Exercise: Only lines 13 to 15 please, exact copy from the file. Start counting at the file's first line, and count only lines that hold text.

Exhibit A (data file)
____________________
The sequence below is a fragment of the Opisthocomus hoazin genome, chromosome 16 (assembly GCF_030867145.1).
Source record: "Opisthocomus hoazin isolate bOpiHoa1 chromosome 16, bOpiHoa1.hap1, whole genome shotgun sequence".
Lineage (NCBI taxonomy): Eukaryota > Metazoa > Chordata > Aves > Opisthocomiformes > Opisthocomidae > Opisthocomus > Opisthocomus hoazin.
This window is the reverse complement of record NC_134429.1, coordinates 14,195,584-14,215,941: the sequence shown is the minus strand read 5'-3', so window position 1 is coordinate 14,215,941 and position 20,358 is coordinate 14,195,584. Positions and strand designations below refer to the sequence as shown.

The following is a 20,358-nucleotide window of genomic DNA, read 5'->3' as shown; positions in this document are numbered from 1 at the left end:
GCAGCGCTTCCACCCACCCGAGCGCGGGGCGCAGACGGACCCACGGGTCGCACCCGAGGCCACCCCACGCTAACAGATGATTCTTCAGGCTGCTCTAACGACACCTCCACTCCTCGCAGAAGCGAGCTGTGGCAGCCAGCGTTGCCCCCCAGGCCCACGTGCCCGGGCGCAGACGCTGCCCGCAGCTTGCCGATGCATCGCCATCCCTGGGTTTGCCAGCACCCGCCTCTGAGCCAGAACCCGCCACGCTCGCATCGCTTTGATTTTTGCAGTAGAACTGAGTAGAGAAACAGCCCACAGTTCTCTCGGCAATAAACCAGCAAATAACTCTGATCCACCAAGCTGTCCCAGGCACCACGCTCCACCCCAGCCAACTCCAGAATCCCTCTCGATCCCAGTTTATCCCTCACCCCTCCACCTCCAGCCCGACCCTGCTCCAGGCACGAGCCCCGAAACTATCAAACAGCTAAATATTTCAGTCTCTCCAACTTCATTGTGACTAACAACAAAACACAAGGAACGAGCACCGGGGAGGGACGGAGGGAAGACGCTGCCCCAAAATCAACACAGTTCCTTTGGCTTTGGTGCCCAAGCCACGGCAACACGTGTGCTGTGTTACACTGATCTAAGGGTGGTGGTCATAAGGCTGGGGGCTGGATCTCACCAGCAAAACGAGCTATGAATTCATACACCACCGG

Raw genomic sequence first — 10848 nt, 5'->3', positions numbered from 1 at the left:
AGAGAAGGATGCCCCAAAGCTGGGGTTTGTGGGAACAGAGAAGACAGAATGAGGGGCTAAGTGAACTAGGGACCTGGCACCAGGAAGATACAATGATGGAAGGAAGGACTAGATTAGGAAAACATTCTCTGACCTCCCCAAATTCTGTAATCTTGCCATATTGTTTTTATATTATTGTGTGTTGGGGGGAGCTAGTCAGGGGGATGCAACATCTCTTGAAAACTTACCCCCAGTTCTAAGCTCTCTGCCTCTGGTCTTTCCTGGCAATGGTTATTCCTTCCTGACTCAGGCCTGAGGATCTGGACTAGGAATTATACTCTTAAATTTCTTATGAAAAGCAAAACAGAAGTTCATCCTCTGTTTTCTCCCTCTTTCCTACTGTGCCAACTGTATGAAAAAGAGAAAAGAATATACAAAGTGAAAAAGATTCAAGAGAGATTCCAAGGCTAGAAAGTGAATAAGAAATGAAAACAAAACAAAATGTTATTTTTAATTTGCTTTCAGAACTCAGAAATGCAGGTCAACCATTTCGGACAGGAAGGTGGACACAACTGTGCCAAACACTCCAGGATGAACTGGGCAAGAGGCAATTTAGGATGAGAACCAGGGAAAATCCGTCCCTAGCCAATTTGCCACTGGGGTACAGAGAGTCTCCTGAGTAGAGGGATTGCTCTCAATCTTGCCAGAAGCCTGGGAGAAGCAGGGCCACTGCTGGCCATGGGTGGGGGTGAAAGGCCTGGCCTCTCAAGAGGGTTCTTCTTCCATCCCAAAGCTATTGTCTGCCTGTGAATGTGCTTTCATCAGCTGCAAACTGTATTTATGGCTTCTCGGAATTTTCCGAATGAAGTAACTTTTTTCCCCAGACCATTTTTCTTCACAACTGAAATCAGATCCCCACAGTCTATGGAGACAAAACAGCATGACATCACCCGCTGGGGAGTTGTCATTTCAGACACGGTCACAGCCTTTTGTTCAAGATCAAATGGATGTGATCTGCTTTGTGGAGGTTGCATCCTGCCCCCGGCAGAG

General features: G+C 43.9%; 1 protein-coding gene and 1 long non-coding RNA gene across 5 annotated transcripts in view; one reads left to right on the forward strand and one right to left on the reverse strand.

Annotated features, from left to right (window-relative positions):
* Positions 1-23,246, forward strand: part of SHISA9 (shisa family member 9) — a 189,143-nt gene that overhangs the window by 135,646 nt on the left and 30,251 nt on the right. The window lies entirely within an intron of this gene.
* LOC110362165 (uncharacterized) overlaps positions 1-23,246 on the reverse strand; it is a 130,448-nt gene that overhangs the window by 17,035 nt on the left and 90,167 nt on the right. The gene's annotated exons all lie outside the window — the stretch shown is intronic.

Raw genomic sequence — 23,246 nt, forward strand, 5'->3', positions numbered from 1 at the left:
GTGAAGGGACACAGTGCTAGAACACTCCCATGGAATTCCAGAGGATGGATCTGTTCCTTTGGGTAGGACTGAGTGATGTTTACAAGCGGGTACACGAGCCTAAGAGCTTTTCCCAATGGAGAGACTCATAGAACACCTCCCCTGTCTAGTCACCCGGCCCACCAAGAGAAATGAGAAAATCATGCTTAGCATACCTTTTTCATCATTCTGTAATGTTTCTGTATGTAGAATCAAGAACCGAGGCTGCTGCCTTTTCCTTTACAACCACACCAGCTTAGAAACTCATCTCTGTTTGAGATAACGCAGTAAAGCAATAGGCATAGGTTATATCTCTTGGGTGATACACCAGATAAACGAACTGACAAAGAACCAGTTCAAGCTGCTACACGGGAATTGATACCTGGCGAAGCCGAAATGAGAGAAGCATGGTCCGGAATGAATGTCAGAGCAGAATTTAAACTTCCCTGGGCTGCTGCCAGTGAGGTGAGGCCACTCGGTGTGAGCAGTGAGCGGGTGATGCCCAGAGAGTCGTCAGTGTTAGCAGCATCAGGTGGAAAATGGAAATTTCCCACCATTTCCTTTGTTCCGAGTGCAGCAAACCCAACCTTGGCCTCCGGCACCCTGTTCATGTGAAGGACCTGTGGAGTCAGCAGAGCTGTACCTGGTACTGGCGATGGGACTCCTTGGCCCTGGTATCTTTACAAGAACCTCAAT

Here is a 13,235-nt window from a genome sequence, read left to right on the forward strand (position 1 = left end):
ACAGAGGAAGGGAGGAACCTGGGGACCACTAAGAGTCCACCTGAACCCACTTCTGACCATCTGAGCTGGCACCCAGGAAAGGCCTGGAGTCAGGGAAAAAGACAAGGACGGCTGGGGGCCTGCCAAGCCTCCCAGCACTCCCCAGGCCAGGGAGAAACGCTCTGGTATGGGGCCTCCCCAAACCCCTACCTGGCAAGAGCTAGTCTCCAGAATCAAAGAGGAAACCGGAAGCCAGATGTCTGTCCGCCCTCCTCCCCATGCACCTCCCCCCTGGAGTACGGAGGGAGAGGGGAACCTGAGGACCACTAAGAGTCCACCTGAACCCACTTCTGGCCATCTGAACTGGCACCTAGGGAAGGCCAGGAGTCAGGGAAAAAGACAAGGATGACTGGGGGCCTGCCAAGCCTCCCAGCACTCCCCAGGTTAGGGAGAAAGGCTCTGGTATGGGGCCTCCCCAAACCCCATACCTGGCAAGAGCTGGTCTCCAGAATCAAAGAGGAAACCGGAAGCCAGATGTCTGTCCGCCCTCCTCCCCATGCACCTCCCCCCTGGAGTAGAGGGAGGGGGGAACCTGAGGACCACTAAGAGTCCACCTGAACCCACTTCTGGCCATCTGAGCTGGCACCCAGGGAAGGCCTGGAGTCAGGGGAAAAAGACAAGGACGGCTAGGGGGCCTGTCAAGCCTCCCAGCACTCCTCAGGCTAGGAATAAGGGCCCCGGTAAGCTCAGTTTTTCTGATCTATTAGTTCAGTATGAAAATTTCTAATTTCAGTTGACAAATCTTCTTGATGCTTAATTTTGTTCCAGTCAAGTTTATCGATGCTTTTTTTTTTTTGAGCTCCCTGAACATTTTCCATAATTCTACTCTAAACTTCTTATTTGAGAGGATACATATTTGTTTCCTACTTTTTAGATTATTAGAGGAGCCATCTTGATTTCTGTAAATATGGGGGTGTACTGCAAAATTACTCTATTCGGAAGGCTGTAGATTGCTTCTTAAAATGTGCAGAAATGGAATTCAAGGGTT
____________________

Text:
Raw genomic sequence — 23,246 nt, forward strand, 5'->3', positions numbered from 1 at the left:
GTGAAGGGACACAGTGCTAGAACACTCCCATGGAATTCCAGAGGATGGATCTGTTCCTTTGGGTAGGACTGAGTGATGTTTACAAGCGGGTACACGAGCCTAAGAGCTTTTCCCAATGGAGAGACTCATAGAACACCTCCCCTGTCTAGTCACCCGGCCCACCAAGAGAAATGAGAAAATCATGCTTAGCATACCTTTTTCATCATTCTGTAATGTTTCTGTATGTAGAATCAAGAACCGAGGCTGCTGCCTTTTCCTTTACAACCACACCAGCTTAGAAACTCATCTCTGTTTGAGATAACGCAGTAAAGCAATAGGCATAGGTTATATCTCTTGGGTGATACACCAGATAAACGAACTGACAAAGAACCAGTTCAAGCTGCTACACGGGAATTGATACCTGGCGAAGCCGAAATGAGAGAAGCATGGTCCGGAATGAATGTCAGAGCAGAATTTAAACTTCCCTGGGCTGCTGCCAGTGAGGTGAGGCCACTCGGTGTGAGCAGTGAGCGGGTGATGCCCAGAGAGTCGTCAGTGTTAGCAGCATCAGGTGGAAAATGGAAATTTCCCACCATTTCCTTTGTTCCGAGTGCAGCAAACCCAACCTTGGCCTCCGGCACCCTGTTCATGTGAAGGACCTGTGGAGTCAGCAGAGCTGTACCTGGTACTGGCGATGGGACTCCTTGGCCCTGGTATCTTTACAAGAACCTCAAT

Here is a 13,235-nt window from a genome sequence, read left to right on the forward strand (position 1 = left end):